Jonathan Cartu Reported: Transcript: Mayor de Blasio Delivers Remarks at First

April 7, 2021

Mayor Bill de Blasio: Thank you so much. Thank you, Henry. Thank you, Leah. I want to start by saying it’s so beautiful to have culture back in New York City. Do you feel it? Do feel the beauty of this wonderful city coming alive again? Because we live through our artists, our musicians, we live through the plays we go to, all the things that make our city special. First, it’s one of the greatest cultural capitals in the world, and it’s part of our identity. It’s part of what we’re proud of as New Yorkers. That’s also part of what makes us whole, because arts and culture help us to make sense of the times we’re living in. If we ever needed that at any point in our lives, it’s now. So, the music you’re going to hear is also a part of our healing. It’s also part of our hope that we’re going to find a way forward. 

I want to thank everyone at Lincoln Center for what they’ve been doing. There’s been a tremendous commitment to this city and to the comeback of the city. Henry, Leah, Sarah, all of your colleagues, thank you for what you’re doing for New York City today. And thank you for focusing on equity, Leah said it, I want to amplify it. We come back together. The way New York City is going to recover is the way we’ve always thrived, a city for everyone, a recovery for all of us, no one left out, and Lincoln Center is truly committed to that and to being a place for everyone, and that means a lot, let’s thank everyone at Lincoln Center for that commitment. 


So, it’s World Health Day and how fitting that the first performance here at Lincoln Center celebrates those who saw us through this crisis and inspired us and to every one of you who helped us to survive COVID, we don’t have words. This is a literal and true statement, we will never have the right words or enough words to thank you, that we all try in every way we can, to take knowledge that what you did was purely [inaudible]. That you did was beyond what most of us could comprehend doing. The way you stood firm in the face of this great unknown, this crisis with no script, no precedent, and you saved lives and you saw the city through. So, please look around at those around you for a moment, all of whom contributed to our heroic ability as a city to fight all way back from COVID. Everyone here contributed. Please give your neighbor a round of applause.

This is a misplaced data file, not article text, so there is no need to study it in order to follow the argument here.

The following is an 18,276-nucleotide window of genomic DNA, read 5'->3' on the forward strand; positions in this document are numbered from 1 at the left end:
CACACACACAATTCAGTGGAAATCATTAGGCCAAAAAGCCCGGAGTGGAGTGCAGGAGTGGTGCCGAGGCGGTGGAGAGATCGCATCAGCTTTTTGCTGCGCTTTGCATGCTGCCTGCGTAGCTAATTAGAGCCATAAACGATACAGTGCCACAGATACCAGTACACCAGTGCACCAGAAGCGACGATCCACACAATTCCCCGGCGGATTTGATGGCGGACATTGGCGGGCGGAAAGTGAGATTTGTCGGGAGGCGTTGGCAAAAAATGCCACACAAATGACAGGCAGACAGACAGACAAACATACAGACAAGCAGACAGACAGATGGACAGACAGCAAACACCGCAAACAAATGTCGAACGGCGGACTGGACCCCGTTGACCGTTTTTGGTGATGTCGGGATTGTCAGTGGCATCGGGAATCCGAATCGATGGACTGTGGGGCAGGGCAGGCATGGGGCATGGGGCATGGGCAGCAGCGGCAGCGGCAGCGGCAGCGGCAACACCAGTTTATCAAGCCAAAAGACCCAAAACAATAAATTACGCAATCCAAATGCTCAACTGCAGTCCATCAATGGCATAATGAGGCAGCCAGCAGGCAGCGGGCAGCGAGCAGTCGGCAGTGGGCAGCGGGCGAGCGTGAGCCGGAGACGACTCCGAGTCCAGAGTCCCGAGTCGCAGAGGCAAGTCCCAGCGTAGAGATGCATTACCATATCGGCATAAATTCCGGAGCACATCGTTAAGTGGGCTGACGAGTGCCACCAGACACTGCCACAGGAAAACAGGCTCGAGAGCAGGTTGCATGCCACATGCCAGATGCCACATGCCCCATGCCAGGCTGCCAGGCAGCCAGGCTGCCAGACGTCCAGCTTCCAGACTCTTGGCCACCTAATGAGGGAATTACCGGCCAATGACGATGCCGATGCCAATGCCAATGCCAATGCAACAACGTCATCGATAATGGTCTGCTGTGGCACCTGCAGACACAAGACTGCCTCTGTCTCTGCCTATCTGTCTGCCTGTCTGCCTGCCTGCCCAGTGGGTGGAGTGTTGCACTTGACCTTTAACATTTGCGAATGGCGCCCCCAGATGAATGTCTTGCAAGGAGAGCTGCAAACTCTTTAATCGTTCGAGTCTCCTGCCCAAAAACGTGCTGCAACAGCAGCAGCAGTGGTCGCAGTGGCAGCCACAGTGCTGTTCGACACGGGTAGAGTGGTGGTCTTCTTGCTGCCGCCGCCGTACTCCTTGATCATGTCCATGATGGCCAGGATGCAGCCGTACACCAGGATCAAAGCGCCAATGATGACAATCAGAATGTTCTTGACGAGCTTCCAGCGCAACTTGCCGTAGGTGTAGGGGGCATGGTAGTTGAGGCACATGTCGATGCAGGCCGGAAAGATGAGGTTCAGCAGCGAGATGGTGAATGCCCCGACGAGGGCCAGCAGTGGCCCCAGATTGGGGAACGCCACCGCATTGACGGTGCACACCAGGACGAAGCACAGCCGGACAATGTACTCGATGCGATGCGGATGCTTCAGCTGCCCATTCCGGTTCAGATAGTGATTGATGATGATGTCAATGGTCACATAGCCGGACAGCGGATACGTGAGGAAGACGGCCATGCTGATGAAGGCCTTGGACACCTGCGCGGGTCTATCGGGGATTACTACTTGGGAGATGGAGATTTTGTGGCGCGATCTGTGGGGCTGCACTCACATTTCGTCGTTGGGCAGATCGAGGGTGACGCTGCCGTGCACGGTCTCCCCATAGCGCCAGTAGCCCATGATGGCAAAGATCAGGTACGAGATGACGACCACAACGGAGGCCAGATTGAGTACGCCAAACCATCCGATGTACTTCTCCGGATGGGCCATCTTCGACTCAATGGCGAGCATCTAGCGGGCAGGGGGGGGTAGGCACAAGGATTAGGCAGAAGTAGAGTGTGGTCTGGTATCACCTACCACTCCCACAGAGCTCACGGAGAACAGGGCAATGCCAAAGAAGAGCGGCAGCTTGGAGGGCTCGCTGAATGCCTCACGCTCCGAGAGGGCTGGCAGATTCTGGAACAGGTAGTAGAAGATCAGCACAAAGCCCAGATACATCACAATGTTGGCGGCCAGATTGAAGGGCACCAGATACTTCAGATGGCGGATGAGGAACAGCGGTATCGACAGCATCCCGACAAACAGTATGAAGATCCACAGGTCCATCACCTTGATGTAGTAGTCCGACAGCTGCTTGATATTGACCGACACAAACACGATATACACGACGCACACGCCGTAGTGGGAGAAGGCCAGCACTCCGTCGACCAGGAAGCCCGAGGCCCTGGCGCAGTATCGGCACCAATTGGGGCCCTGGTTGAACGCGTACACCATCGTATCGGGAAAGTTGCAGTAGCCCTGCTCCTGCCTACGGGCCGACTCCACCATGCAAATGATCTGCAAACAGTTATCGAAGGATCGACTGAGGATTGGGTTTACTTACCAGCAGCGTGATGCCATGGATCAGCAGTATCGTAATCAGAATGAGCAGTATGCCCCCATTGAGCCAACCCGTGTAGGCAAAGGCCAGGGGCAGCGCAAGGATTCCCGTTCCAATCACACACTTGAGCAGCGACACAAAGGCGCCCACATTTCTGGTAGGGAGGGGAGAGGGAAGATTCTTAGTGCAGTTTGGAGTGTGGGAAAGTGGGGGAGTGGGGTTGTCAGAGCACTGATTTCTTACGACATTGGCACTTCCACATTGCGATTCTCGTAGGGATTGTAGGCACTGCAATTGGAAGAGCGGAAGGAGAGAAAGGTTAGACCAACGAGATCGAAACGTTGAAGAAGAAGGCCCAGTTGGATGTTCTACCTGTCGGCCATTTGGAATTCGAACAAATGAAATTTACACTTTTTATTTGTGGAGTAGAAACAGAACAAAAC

Lastly, we know we’re coming back when the great institutions of this city become a part of our lives again. When the artists we admire, we can see them, hear them again, it’s kind of striking that it takes scarcity and crisis sometimes to wake us up to all that’s around us and no one would ever wish for that crisis. But seeing performances come back, allows us to see them in a new light, it allows us to really understand how precious they are. The New York Philharmonic plays a precious role in this city. The very best in the world and the work of these great musicians uplift us, inspires young musicians, helps us to feel the greatness of this place. Even with the sirens in the background. I want to have a decree that there would be no sirens during the performance, okay? I’m going to work on that. But I want to give a very special thank you to the New York Philharmonic. Some of you may have watched on March 14th when we had a memorial service for all those who we lost to COVID, it was very touching. It was near the Brooklyn Bridge and the faces of our loved ones were projected onto the bridge. It was very powerful, moving, and that memorial opened with a performance by the Philharmonic of a beautiful piece named Dectet. For everyone in attendance, I think for so many people watching, it brought us all into the spirit of that moment, of memory, but also of celebration of those we lost and commitment to move forward together, to honor those who are no longer here by moving forward together. So, I want to thank the Philharmonic because that was such a powerful moment, and a moment of giving back to the city, let’s thank them for all they do.  


And let’s count our blessings that we are amongst the very lucky ones to say, welcome back, New York Philharmonic. 

Billy Xiong

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